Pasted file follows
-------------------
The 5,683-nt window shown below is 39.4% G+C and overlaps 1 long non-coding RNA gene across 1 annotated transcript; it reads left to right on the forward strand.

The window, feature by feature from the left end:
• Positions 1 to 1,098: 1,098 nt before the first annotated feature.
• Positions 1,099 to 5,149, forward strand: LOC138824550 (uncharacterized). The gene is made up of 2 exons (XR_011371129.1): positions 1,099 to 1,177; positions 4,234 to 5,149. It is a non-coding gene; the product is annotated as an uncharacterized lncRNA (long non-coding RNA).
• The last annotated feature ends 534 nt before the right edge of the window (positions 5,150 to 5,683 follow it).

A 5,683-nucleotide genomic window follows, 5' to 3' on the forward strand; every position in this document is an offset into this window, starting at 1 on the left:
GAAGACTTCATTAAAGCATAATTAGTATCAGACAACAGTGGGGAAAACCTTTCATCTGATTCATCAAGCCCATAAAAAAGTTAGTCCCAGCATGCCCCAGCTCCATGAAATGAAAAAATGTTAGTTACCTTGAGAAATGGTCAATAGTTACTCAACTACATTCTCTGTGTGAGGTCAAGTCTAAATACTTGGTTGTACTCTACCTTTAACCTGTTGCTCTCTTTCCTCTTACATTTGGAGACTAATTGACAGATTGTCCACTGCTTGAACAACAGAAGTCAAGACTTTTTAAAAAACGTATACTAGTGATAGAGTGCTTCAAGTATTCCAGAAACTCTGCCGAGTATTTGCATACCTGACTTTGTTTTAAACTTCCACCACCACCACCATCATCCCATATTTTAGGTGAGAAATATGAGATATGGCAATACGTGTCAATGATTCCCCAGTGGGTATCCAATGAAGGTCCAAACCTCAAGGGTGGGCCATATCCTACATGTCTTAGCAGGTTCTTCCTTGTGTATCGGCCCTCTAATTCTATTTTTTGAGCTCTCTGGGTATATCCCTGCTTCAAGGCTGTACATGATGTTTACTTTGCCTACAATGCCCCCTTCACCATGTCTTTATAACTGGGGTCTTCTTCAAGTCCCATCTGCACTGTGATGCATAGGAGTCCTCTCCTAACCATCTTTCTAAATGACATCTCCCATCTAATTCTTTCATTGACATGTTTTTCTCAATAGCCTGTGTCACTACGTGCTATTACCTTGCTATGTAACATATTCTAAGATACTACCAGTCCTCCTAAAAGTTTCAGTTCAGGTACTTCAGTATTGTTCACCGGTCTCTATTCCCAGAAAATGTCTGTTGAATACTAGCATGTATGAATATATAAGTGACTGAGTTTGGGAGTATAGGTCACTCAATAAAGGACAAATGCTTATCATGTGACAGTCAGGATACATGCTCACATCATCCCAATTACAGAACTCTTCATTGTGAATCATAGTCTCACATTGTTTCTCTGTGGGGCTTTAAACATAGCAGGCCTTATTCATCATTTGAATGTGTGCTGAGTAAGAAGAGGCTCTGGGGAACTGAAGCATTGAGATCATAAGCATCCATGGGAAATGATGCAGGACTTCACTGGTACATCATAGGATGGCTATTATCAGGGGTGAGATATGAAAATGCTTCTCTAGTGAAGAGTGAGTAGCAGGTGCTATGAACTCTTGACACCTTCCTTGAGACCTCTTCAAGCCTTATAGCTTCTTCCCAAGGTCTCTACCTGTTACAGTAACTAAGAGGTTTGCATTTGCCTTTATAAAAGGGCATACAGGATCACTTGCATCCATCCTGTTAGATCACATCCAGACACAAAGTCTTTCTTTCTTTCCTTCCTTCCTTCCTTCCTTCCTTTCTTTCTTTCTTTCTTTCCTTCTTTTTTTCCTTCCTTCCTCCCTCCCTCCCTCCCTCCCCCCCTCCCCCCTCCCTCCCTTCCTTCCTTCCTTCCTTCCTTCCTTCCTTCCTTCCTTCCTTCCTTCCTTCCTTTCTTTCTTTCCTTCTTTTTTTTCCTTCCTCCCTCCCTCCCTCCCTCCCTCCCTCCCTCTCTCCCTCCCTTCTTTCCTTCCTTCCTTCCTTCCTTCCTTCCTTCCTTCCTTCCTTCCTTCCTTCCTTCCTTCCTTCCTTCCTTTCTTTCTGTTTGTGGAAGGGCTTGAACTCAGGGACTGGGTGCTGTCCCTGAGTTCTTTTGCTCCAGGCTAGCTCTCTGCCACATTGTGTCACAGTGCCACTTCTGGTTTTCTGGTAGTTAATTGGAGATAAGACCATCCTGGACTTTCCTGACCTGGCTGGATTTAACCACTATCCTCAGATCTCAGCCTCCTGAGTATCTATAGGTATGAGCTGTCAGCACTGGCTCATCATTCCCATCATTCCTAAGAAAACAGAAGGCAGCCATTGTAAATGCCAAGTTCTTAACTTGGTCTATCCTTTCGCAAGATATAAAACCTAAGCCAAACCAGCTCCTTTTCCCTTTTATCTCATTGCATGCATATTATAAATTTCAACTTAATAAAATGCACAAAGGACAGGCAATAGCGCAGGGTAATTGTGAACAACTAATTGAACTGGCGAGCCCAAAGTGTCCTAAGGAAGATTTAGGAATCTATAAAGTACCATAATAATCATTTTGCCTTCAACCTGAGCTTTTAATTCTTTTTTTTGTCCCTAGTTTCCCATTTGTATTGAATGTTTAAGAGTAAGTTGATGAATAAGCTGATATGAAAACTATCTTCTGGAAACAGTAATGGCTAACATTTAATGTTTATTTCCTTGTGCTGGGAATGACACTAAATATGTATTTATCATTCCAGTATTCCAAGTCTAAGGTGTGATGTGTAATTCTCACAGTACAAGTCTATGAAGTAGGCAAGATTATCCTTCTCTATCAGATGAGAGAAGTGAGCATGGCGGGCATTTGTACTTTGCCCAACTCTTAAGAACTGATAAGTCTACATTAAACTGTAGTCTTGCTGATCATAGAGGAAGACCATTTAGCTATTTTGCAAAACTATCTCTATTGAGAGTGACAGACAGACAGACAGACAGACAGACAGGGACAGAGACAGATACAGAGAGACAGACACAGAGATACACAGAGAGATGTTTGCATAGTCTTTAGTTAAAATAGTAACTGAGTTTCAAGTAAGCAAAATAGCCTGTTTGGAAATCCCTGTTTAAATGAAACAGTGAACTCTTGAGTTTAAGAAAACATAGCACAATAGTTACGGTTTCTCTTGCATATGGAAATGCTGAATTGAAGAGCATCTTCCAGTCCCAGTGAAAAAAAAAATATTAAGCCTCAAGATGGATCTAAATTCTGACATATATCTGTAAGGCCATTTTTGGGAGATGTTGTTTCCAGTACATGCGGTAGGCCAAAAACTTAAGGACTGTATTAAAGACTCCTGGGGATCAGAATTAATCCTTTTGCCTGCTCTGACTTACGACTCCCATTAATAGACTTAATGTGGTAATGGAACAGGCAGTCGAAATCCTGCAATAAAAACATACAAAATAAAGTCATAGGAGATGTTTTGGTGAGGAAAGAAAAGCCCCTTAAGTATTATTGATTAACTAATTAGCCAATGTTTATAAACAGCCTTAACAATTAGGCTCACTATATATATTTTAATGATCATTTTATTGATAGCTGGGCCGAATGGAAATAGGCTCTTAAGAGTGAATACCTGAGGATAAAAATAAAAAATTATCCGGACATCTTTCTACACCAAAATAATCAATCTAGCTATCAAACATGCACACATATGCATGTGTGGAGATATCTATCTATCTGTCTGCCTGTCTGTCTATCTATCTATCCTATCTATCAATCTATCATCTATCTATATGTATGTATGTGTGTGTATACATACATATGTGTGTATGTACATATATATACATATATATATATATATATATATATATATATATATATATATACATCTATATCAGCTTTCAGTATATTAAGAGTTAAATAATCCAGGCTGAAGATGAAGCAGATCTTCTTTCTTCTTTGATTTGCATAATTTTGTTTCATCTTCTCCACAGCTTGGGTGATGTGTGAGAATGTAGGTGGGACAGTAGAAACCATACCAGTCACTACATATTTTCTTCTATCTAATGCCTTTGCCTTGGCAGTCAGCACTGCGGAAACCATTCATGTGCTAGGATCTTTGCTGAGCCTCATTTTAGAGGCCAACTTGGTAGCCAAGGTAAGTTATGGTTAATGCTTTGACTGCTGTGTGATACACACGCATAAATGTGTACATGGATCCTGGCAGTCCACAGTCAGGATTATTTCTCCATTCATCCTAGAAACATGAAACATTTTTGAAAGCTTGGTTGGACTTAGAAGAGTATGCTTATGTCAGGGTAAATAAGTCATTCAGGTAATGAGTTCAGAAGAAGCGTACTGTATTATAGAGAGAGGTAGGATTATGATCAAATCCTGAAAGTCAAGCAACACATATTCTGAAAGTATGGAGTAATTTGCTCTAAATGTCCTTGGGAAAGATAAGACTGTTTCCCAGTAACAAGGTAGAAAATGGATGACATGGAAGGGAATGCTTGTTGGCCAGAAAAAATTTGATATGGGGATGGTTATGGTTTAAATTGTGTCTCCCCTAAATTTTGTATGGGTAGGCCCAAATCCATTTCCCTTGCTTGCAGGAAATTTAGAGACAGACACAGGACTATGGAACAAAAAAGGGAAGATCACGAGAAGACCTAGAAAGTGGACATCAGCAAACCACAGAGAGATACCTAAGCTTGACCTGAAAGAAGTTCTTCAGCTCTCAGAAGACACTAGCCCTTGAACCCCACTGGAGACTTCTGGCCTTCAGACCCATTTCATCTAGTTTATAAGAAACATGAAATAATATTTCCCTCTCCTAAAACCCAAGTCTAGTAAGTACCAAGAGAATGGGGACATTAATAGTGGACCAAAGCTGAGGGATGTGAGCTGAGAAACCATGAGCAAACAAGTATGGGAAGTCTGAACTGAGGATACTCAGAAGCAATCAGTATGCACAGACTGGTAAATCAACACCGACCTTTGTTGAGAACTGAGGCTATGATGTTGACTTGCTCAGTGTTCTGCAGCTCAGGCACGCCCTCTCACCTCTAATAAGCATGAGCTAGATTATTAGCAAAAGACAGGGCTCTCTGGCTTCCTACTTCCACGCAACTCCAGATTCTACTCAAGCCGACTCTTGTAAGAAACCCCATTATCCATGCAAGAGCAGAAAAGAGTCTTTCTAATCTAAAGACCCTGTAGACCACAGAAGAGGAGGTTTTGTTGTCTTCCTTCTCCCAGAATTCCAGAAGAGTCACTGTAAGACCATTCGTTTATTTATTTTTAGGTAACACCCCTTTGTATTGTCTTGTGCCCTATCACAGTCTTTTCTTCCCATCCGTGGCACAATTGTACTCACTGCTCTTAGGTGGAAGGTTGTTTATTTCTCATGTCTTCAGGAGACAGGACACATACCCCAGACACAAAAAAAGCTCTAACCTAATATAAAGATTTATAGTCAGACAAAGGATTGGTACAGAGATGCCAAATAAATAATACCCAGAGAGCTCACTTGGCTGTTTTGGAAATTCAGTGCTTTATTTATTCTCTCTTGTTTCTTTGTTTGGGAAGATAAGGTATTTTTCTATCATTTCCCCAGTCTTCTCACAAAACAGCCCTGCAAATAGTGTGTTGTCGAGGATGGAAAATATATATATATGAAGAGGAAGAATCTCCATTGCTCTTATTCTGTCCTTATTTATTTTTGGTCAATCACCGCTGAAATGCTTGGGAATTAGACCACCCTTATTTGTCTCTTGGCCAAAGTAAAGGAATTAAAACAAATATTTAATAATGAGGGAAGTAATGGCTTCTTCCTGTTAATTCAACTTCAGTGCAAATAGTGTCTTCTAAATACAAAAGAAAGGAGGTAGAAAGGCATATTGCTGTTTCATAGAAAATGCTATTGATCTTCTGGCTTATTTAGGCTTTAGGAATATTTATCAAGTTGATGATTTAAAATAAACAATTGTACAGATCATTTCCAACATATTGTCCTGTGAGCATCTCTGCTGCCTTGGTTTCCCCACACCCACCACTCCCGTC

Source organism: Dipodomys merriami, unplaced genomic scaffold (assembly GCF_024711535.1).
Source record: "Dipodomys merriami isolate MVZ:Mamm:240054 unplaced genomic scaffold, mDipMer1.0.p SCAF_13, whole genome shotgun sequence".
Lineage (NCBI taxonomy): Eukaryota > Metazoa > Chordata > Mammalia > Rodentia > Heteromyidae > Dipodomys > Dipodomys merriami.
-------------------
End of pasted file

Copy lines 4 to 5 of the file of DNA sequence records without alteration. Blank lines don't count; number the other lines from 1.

• Positions 1,099 to 5,149, forward strand: LOC138824550 (uncharacterized). The gene is made up of 2 exons (XR_011371129.1): positions 1,099 to 1,177; positions 4,234 to 5,149. It is a non-coding gene; the product is annotated as an uncharacterized lncRNA (long non-coding RNA).
• The last annotated feature ends 534 nt before the right edge of the window (positions 5,150 to 5,683 follow it).